The Gravity of Cross-border R&D Expenditure
While up to the 1990s, R&D was still ‘an important case of non-globalization’ (Patel and Pavitt 1991), the internationalization of business R&D activities has accelerated significantly during the past two decades. R&D activities of foreign affiliates have become one of the most dynamic elements of the process of globalization. Until recently, the main recipients of cross-border R&D expenditure were developed countries, though new players have emerged lately, particularly in Asia. Against that backdrop, the paper applies a recently compiled novel data set on R&D expenditure of foreign-owned firms in the manufacturing sectors of a set of OECD countries and identifies specific home- and host-country characteristics that are conducive or obstructive to cross-border R&D expenditure of foreign affiliates. The results point to the pivotal role of market size and of cultural, physical and technological proximity for R&D efforts of foreign-owned firms. Moreover, the analysis demonstrates that sufficient human capital and strong indigenous technological capabilities in the host country tend to be conducive to R&D activities of foreign affiliates. In contrast, a rich human capital base in the home country is obstructive to the process of R&D internationalization. Geographic distance turns out to be a strong deterrent.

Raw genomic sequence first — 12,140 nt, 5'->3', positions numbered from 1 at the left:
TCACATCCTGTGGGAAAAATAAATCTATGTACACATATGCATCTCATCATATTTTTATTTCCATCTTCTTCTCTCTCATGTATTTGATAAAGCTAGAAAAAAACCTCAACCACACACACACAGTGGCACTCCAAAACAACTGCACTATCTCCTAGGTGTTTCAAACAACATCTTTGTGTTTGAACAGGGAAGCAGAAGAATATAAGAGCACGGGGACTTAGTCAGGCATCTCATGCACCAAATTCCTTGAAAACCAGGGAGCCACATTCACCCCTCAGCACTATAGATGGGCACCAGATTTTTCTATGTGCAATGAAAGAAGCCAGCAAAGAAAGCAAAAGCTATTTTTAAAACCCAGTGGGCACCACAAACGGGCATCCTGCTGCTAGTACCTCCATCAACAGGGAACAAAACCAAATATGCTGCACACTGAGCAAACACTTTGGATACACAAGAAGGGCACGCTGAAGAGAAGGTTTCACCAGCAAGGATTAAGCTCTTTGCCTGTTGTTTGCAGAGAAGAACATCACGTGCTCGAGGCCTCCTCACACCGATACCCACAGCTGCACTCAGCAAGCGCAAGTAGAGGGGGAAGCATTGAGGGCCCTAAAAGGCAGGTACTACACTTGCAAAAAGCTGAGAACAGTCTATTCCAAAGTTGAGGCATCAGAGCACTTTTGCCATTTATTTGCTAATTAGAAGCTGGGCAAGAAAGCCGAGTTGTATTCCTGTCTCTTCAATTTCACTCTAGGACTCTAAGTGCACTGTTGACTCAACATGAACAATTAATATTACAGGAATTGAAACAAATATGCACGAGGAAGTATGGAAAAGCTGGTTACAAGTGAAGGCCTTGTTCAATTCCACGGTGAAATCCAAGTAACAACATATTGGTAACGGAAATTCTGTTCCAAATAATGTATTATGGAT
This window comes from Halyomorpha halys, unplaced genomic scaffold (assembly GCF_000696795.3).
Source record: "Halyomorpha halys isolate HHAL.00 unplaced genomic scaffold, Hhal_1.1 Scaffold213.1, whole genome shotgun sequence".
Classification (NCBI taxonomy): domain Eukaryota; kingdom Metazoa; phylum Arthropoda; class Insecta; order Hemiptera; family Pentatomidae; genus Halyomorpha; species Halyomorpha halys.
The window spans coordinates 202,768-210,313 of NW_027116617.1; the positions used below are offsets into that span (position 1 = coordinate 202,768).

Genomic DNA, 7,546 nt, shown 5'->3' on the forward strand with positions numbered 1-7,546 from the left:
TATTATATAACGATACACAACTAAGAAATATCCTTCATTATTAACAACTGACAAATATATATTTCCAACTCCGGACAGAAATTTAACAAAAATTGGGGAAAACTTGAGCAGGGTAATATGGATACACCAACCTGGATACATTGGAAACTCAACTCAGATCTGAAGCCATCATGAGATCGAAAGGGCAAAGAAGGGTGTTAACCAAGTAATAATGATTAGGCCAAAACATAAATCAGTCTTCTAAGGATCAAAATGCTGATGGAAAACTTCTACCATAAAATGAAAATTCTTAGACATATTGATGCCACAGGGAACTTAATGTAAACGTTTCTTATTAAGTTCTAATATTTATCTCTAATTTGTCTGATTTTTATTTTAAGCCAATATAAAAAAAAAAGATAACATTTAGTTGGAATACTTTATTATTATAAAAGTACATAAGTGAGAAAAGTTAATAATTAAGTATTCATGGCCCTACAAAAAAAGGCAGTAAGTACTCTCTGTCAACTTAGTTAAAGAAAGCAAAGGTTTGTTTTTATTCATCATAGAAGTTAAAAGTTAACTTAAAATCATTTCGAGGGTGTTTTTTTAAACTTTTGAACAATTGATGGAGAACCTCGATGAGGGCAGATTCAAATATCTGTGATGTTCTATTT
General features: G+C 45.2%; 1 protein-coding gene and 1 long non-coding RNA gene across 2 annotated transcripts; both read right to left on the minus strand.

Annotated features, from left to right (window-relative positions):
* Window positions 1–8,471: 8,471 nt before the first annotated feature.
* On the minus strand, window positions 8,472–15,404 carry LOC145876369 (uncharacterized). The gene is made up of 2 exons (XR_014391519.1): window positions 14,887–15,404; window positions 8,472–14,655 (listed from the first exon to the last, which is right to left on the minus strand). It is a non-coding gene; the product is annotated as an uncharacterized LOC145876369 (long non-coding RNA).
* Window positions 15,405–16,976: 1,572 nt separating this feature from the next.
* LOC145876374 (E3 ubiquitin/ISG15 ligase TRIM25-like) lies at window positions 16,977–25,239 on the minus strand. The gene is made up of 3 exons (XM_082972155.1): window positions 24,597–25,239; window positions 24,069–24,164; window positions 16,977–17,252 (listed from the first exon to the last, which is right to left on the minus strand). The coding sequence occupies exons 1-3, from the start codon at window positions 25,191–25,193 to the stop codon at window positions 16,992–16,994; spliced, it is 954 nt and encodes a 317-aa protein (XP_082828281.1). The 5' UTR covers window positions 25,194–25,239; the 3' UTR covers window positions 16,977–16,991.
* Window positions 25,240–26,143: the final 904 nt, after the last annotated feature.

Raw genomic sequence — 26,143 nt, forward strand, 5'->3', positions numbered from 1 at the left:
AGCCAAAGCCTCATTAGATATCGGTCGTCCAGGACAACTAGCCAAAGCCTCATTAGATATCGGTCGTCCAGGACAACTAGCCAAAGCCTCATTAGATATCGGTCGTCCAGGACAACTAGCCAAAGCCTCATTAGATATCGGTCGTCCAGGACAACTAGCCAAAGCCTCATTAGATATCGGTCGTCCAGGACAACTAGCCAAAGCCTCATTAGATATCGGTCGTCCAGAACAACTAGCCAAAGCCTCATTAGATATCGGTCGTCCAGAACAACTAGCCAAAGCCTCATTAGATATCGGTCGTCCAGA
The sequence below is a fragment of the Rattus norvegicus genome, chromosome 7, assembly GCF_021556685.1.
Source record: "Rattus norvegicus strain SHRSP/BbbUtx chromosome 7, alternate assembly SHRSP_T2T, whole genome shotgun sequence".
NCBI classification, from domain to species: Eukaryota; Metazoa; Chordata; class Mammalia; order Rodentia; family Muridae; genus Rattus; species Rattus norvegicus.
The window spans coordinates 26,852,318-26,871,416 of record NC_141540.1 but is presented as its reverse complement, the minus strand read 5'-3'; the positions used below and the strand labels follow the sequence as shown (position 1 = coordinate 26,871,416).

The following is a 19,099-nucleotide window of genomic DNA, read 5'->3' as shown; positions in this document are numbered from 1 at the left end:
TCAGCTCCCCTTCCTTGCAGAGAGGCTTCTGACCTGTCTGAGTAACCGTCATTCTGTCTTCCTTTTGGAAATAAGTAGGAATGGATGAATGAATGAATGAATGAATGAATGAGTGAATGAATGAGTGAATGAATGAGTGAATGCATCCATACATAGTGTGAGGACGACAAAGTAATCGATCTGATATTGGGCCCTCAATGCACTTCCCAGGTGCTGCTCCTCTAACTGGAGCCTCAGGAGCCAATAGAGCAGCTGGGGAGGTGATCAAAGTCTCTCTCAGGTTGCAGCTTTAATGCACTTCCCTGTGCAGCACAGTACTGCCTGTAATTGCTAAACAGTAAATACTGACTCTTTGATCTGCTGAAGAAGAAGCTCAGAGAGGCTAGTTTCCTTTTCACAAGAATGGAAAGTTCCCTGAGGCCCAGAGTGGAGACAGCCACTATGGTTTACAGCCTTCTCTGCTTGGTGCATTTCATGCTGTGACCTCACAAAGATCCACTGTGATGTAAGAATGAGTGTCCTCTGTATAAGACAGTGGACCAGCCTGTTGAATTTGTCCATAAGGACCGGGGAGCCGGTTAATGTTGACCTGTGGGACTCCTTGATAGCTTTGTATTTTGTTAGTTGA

Keywords: internationalization of R&D, multinational firms, gravity model
JEL classification: F23, O32, L6
Countries covered: non specific
Research Areas: International Trade, Competitiveness and FDI